Standing Statuette of Lady Tuty
Egyptian, Classical, Ancient Near Eastern Art
On View: Egypt Reborn: Art for Eternity, Egyptian Orientation Gallery, 3rd Floor
Lady Tuty’s statuette, along with the adjacent figure of Lady Mi, was discovered in a communal tomb at Medinet Gurob. The style of Tuty’s sculpture is more traditional than that of Mi: the figure is slimmer and the fringed dress is depicted in a plainer, heavier fabric. Certain elements—such as the big gilded earrings and the faint traces of gilded sandals—associate her with the extraordinary wealth of Amunhotep’s time. The cone on her head represents a type of perfumed ointment worn by the wealthy at banquets and other opulent occasions. The cone gradually melted, releasing its fragrance over the hair and clothes.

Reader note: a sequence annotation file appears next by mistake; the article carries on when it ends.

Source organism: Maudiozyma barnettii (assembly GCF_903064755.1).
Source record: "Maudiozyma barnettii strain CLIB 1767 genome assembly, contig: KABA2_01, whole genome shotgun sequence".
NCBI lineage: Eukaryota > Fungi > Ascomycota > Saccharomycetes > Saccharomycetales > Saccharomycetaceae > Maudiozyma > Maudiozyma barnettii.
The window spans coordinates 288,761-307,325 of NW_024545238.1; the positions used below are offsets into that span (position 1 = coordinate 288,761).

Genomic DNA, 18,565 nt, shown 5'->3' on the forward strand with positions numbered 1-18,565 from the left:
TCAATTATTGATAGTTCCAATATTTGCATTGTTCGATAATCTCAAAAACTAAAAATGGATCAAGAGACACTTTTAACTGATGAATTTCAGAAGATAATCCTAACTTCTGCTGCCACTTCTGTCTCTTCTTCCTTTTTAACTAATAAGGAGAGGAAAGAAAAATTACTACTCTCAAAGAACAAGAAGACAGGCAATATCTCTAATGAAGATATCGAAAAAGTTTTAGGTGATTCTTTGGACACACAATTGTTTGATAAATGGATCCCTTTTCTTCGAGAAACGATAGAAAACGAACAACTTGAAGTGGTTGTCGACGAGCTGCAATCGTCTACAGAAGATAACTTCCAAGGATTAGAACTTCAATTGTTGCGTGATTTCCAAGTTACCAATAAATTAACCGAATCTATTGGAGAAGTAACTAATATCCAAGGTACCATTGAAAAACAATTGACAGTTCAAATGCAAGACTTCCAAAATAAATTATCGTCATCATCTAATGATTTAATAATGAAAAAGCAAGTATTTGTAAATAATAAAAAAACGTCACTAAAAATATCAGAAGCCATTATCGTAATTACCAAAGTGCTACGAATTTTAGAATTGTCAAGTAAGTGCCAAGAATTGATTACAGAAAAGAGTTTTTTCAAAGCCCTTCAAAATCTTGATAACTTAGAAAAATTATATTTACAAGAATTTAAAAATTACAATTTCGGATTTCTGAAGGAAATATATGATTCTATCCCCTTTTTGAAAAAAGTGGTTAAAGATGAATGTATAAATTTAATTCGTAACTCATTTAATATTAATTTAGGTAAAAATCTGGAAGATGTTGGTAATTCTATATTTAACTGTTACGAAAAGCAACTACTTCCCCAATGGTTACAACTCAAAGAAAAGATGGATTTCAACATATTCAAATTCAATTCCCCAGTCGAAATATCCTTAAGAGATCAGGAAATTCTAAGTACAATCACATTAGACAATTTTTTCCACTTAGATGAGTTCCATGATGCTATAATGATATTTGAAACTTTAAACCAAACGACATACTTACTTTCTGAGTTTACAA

Wood, gold leaf
ca. 1390-1352 B.C.E.
late XVIII Dynasty
New Kingdom, Amarna Period
10 1/4 x 1 7/8 x 5 1/2 in. (26 x 4.8 x 14 cm) (show scale)
Charles Edwin Wilbour Fund
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Standing Statuette of Lady Tuty, ca. 1390-1352 B.C.E. Wood, gold leaf, 10 1/4 x 1 7/8 x 5 1/2 in. (26 x 4.8 x 14 cm). Brooklyn Museum, Charles Edwin Wilbour Fund, 54.187. Creative Commons-BY
back, 54.187_back_PS2.jpg. Brooklyn Museum photograph, 2007
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